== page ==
An Earthly Knight by Janet McNaughton

(Cover picture courtesy of Goodreads.)

The year is 1162.  Sixteen-year-old Lady Jeanette Avenel has always enjoyed her freedom as second daughter of a minor Norman nobleman in Teviotdale, Scotland.  But after her sister, Isabel, disgraces the family, Jenny is suddenly thrust into the role of eldest daughter.  Now Jenny has been chosen as a potential bride to the heir of the king of Scotland.  While learning the customs of the royal court, Jenny is drawn to a mysterious young man rumoured to have been kidnapped by fairies, not knowing his past holds a secret that threatens everyone close to him—including Jenny.

An Earthly Knight is one of those books that stays with you, even years later.  I decided to re-read it a few weeks ago and it was just as good as I remember.

Based off the ballads Lady Isabel and the Elf Knight and Tam Lin, it is both a mixture of historical fiction and fantasy.  Since I have never read either of these ballads, I will not comment on how close An Earthly Knight sticks to them because I have no idea.  However, I do recognize many fairy tale elements, like evil fairies and false love, so readers who love fairy tales will also enjoy this book.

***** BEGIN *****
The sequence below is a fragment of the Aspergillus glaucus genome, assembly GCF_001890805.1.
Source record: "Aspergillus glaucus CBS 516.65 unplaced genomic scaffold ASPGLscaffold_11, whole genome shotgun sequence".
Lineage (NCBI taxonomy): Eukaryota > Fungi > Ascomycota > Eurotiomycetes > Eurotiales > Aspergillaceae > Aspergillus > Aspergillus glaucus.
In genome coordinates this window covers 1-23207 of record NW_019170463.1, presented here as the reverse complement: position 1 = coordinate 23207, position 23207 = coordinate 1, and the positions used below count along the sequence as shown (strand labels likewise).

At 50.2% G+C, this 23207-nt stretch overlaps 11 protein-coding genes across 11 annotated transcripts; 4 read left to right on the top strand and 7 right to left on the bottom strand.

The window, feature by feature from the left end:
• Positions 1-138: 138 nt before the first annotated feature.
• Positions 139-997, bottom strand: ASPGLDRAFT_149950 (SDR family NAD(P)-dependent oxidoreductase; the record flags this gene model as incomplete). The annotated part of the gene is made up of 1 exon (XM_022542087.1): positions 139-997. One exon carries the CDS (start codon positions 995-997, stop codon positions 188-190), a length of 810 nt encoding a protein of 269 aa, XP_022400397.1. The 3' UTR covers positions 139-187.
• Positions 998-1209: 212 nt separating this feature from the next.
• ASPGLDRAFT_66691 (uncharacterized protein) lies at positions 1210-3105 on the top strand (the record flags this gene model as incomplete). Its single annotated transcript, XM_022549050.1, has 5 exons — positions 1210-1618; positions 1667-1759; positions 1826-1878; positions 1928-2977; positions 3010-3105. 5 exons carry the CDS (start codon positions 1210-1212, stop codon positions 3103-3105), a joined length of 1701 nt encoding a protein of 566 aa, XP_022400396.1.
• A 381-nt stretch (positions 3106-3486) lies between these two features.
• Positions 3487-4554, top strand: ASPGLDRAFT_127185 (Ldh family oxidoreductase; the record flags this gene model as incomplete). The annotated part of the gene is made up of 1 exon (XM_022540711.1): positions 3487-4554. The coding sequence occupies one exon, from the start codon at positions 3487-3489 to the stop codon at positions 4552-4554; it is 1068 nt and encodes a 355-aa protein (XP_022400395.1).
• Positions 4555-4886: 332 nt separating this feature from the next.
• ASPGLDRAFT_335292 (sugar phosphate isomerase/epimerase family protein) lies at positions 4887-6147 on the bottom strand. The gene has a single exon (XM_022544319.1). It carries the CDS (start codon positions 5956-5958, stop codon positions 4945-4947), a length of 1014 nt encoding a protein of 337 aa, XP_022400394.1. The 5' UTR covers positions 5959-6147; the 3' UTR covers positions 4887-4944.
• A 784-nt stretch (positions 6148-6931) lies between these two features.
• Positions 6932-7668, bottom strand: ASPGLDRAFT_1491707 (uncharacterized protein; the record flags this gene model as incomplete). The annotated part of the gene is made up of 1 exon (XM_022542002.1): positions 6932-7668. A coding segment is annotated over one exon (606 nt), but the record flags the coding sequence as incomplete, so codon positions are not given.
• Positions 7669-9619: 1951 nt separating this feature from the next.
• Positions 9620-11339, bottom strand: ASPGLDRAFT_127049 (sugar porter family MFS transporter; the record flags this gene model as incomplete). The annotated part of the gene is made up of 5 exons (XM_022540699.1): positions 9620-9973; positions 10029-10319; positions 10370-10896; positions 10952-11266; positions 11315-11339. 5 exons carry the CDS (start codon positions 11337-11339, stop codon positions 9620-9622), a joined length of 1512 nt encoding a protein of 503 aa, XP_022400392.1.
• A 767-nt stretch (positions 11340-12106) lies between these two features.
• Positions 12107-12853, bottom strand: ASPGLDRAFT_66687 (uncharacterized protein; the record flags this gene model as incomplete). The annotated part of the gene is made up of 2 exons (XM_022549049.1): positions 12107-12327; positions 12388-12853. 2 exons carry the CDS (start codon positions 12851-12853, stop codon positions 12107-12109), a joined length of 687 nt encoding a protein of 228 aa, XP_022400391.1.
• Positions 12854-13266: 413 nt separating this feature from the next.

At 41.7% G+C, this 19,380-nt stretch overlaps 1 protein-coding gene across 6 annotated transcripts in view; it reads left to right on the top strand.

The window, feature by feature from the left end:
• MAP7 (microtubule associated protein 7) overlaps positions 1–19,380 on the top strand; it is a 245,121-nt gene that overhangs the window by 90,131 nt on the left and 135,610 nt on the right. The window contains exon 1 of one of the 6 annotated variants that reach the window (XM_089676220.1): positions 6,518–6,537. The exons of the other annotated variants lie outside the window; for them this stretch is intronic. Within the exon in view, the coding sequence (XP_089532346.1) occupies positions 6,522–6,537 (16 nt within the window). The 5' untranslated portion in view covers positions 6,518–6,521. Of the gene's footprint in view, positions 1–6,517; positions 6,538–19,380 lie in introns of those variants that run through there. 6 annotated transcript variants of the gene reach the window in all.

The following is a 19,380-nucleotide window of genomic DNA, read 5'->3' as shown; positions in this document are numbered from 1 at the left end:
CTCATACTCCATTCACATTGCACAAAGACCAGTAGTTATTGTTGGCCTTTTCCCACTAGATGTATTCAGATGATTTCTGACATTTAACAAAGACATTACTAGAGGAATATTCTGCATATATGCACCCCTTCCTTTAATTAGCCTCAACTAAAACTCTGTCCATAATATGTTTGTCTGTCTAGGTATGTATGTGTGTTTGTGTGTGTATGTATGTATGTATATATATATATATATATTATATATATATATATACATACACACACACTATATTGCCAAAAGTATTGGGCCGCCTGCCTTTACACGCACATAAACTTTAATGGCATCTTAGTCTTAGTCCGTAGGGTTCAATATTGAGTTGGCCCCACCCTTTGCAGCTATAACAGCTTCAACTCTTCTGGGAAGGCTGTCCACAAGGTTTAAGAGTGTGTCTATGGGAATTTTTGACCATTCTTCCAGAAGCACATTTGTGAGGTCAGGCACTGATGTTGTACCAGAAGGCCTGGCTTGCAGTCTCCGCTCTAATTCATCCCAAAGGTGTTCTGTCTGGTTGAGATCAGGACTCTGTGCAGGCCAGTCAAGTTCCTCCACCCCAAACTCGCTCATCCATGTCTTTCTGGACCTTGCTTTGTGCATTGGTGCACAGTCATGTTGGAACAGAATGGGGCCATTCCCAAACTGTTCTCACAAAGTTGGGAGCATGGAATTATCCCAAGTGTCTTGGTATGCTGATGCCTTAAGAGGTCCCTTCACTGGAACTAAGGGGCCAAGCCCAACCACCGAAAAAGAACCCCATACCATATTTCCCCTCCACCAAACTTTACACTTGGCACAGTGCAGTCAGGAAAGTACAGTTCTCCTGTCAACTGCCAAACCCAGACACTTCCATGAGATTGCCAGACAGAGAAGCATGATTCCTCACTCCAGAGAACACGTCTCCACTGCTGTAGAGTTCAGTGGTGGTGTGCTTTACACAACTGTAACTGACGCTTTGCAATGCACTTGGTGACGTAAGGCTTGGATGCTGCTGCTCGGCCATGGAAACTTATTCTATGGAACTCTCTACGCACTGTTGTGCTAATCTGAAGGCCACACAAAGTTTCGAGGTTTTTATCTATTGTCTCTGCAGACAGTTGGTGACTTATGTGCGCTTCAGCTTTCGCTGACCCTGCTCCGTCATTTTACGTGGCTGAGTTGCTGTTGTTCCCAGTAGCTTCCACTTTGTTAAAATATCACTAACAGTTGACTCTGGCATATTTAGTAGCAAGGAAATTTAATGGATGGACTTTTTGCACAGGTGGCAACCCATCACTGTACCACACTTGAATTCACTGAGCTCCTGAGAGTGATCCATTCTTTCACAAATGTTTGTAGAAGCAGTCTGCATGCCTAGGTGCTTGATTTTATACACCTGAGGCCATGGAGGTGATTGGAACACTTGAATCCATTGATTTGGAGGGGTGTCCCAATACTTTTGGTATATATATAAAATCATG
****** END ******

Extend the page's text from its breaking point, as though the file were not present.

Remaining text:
Lady Jeanette, usually called Jenny, is the wonderful main character of this novel.  She is three dimensional, strong for a woman of her time and does not fall instantly in love with Tam Lin.  Her sister Isabel is actually my favourite character because although she is only a secondary character, Janet McNaughton did not neglect her character development.  Or the character development of any other secondary characters, for that matter.

An Earthly Knight may be a bit slow-paced for some readers because of the descriptive writing style, but I still enjoyed it.  Janet McNaughton draws her readers into a world where history and myth collide, where love and loyalty are put to the test and traditions are challenged.  If you like fairy tale re-tellings, fantasy, and/or historical fiction, this is the book for you.  As long as you don’t mind a little cliché, that is.

I give this book 5/5 stars.

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